It’s never come up as a question

But it has – I asked it :slight_smile:

Well, I had noticed it (it’s linked in my first post here)… but I had been wondering if maybe there was some kind “good reason” to disallow that. Although spaces are recommended around binary operators, technically they are not needed, so I’ve been experimenting for example with

\abc++\def // -> abcdef
\abc+\def // -> abc (just ???)
\abc+123 // -> abc
\abc++123 // -> abc123
(\++123).class // -> String

to see if something like that might have justified the limitations besides not allowing spaces in \-led symbols (which is the only really obvious one).

I suppose the last one (that \++123 is a String might have justified adding support for \123 as (that symbol4 rule) so that you don’t have to write something too awkward to put a number into a Symbol… since numbers can’t have spaces anyway.

But the original limitation on symbol2, which basically restricts them to identifiers is probably in part justified by the desire to be able to write “composition” (appending) expressions that don’t change their meaning with the spacing, e.g. if \++1 were parsed as '++1', then inserting a space as in \ ++1 would be a fairly obscure bug as the latter is just '1'.

Frankly allowing the empty Symbol to be written just as \ is a little debatable in itself as it looks rather confusing in some contexts…

I still haven’t found compelling reason why \1a is disallowed, except maybe that that (if unquoted) is not a valid identifier in SC. So maybe the Symbols were originally intended to be just quoted identifiers. But then \_hmm is a valid Symbol but not a valid identifier (unquoted)… well ok it might be so as a primitive (call) name.

More obscurely, 1s is a valid number in SC

1s // -> 1.1

but it can’t be escaped as a symbol with backslash. Arguably, it is a floating point number though and . can’t be part of \-led symbols either as that’s taken as method invocation on the symbol.

But then

3r21 // -> 7

is actually an integer…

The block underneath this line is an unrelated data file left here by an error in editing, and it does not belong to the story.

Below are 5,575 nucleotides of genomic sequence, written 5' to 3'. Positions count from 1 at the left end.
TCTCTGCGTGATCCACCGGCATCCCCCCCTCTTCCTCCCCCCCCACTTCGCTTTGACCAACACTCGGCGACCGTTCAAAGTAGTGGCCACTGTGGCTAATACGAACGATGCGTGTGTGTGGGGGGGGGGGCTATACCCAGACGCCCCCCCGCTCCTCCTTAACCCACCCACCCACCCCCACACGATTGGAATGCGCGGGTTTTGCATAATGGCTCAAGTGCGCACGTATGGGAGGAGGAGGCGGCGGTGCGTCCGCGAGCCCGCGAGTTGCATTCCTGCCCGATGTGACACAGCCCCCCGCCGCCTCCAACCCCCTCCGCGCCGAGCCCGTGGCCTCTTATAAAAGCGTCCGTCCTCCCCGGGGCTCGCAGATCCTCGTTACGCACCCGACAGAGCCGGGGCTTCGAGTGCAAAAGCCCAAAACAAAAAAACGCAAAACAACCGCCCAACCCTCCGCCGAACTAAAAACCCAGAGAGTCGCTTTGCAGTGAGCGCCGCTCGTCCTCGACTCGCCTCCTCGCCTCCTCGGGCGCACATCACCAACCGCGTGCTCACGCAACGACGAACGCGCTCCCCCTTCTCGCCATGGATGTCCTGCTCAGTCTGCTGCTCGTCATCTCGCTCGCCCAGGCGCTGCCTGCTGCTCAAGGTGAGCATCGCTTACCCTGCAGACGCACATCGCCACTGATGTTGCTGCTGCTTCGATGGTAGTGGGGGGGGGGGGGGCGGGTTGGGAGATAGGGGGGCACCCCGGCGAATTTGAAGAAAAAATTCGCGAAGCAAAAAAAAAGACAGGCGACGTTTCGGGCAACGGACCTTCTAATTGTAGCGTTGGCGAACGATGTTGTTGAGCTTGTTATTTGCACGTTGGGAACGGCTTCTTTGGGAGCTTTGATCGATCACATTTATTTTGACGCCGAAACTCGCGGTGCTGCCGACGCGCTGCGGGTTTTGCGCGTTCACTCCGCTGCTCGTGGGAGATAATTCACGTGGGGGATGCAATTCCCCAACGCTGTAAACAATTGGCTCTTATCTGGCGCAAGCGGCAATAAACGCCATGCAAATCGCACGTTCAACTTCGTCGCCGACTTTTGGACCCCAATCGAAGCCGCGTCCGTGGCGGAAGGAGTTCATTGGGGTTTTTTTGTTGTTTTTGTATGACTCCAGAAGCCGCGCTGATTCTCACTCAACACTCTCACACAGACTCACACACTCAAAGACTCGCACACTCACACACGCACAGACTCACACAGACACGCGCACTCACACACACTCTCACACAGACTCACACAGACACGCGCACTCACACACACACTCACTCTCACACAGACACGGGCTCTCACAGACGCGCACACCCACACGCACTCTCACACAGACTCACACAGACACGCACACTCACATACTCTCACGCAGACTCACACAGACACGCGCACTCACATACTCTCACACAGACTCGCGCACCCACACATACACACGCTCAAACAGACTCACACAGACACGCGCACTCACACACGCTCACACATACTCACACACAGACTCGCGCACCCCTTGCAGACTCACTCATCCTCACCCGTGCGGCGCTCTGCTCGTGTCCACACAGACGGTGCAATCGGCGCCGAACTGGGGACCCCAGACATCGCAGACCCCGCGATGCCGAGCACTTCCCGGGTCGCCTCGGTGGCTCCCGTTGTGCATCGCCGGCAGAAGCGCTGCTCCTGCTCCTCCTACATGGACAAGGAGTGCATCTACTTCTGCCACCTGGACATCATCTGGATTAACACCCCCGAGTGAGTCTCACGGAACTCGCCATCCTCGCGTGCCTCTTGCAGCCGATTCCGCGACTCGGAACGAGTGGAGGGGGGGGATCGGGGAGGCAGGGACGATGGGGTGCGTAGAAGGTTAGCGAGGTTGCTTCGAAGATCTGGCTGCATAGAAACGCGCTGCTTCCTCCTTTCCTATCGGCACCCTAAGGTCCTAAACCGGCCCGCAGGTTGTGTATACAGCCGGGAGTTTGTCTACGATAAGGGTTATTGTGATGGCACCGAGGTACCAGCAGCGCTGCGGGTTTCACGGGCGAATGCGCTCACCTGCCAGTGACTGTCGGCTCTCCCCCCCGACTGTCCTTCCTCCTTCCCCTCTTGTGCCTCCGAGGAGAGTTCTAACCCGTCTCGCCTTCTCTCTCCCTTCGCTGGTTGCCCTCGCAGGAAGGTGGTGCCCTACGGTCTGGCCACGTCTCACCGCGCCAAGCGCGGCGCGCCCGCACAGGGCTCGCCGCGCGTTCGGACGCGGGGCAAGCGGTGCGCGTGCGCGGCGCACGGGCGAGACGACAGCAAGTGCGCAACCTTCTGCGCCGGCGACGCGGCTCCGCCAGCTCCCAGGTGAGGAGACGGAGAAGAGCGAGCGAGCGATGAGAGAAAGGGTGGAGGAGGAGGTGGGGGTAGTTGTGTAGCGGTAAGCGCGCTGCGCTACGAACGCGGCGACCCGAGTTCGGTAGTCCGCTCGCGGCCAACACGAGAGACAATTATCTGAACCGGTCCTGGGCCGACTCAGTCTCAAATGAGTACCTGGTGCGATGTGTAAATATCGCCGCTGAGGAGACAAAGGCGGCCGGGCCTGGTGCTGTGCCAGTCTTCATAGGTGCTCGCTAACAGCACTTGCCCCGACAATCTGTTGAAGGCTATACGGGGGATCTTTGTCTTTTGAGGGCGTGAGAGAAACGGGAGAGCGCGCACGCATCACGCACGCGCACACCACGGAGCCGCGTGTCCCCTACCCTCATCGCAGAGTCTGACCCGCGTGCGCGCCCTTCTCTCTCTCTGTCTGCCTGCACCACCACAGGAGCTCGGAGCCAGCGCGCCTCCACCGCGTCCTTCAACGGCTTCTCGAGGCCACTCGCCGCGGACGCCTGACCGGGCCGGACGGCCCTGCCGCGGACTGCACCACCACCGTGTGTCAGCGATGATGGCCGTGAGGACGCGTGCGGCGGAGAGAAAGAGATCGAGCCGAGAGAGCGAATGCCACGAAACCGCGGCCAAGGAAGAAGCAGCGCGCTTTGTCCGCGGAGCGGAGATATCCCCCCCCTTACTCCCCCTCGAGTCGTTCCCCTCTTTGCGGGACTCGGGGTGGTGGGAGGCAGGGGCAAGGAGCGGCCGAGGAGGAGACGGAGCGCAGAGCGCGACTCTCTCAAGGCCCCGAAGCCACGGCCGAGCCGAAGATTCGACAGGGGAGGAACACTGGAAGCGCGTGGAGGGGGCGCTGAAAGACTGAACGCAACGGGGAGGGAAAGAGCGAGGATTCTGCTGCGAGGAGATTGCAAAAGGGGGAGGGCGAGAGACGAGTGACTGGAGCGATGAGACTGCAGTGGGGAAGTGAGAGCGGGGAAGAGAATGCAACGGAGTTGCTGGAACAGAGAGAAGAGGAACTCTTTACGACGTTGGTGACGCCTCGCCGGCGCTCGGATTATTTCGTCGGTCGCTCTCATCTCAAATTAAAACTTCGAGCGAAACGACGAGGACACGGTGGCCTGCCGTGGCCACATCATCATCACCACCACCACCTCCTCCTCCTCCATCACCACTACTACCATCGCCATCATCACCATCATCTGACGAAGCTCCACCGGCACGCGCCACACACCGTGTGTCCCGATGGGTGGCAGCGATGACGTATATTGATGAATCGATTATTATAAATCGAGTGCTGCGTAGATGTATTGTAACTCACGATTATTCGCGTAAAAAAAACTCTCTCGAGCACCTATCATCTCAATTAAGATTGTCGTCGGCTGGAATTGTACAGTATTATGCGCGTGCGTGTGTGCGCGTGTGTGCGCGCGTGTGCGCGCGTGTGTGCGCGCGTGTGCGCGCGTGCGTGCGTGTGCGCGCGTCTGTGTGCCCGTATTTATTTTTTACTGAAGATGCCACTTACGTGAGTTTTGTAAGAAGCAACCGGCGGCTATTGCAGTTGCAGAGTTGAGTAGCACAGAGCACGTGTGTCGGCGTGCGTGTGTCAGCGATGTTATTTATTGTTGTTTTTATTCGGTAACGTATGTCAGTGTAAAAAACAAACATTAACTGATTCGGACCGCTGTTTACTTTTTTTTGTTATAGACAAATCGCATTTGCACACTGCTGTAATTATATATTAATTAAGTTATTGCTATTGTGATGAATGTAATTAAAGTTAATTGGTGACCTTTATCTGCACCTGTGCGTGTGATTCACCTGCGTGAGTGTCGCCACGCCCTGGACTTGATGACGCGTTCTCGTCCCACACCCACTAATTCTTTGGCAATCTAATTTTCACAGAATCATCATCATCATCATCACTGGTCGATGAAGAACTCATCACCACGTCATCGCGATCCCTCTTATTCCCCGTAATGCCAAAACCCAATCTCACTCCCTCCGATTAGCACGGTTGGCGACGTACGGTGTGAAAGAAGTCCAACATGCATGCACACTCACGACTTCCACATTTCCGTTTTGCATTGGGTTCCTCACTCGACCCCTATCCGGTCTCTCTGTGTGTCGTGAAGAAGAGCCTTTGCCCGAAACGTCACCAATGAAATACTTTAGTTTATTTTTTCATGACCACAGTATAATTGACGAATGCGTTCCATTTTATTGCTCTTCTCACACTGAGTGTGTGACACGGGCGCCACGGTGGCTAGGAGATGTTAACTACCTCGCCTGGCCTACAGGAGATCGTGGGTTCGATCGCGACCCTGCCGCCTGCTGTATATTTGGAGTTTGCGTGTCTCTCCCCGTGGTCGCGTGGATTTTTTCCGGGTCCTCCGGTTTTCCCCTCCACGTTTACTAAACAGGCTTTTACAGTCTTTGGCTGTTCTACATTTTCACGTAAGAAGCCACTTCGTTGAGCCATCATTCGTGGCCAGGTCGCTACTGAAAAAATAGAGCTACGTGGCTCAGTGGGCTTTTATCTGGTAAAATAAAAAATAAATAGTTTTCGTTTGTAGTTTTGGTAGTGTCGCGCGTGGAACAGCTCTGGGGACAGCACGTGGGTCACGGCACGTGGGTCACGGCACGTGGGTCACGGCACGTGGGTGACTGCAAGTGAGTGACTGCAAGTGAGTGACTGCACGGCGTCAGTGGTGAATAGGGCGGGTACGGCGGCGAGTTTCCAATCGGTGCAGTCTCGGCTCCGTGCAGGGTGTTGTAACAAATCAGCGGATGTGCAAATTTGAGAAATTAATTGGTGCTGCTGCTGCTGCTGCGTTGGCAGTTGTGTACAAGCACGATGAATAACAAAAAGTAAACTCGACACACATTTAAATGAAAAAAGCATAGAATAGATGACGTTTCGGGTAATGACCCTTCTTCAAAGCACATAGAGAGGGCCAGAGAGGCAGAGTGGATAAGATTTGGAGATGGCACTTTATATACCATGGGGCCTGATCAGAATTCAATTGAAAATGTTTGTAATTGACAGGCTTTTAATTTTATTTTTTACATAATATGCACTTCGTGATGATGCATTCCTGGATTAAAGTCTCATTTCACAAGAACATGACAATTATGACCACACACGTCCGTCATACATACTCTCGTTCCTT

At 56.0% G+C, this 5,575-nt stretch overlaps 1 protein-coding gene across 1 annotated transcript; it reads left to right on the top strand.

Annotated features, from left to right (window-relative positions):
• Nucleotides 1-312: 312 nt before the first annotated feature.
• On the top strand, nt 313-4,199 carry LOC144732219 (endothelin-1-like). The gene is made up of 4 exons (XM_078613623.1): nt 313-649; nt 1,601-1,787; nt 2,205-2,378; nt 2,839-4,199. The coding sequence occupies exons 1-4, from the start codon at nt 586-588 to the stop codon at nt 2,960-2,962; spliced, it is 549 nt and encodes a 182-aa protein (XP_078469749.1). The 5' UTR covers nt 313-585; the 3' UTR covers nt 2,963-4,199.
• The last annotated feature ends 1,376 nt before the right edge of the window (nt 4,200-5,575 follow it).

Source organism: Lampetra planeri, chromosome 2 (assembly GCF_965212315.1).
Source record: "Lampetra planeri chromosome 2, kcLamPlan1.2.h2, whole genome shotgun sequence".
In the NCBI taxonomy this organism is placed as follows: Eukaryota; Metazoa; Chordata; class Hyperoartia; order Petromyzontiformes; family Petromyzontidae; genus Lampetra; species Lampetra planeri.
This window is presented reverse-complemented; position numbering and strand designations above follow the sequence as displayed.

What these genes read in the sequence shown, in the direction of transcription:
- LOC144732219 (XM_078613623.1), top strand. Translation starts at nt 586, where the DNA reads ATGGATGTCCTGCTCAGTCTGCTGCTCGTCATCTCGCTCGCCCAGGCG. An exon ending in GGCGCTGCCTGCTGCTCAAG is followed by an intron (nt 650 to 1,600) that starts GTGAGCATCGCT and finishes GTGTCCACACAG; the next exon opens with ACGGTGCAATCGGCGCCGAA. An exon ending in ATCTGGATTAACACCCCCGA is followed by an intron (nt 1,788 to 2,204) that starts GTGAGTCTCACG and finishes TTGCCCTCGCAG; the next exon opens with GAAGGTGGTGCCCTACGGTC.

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Now for something truly obscure with the current lexer…

\123do: _.postln // 123

\foo1do: _.postln // syntax error

The first one works because once the lexer takes symbol4 branch due to the leading digit, it will terminate the Symbol upon encountering the first letter… which oddly can then be actually part of a “selector as infix operator” construct. (Stuff like 5div:2 can also be written without spaces.)

But I don’t really see practical uses for the first line… so changing the behavior of that program (into a syntax error, like that of the 2nd one) doesn’t seem much of a loss, even though it’s technically a “breaking change”.

I ran into this trying to make symbols for note names using \a- and \a# for example

As Rfluff points out someone might want to write var b = \k; var c = \cat++b without spaces and get “catk”…

but a simpler rule is always better: perhaps letters and numbers should be allowed, in any order. alternatively the symbol could contain any characters up to white \cat++b would give ‘cat++b’ Either would be an improvement imo

OK – missed that one. If I had to guess why, I suppose I’d say that my internal heuristics tend to favor questions with practical use cases behind them (which #2673 didn’t present, but which semiquaver did).

FWIW – I’m not sure how the :slight_smile: emoji is used in the US currently, but where I live, it’s always ironic or sarcastic. Perhaps be aware that not everybody is going to read that as a friendly smile.

I do see what you’re after there, but unfortunately \a- is out because symbols respond to math operators by returning this. (That is likely to drive rfluff around the bend, but the reason for this is: prior to Rest(), rests were written in patterns by providing a symbol for any of the pitch-related keys: (degree: \r, ...). Because pitch-related keys go through a lot of math conversions, it was necessary to implement math for them as no-ops.)

# is not a valid character for a math operator AFAIK – but it’s probably a bit risky to start folding punctuation into otherwise alphanumeric symbols. For example, if we say that ‘:’ is not a valid character in a binary operator so it should be allowed in a \symbol, then we run into trouble here: e = (\a: 1, \b: 2);. This is more commonly written e = (a: 1, b: 2); but I’m certain somebody, somewhere, is using the leading \ on the keys, so we’d better not break it.

I could agree to that. Rfluff is correct that it would break one currently accepted syntax, but the chance that anyone is using the syntax is infinitesimally small.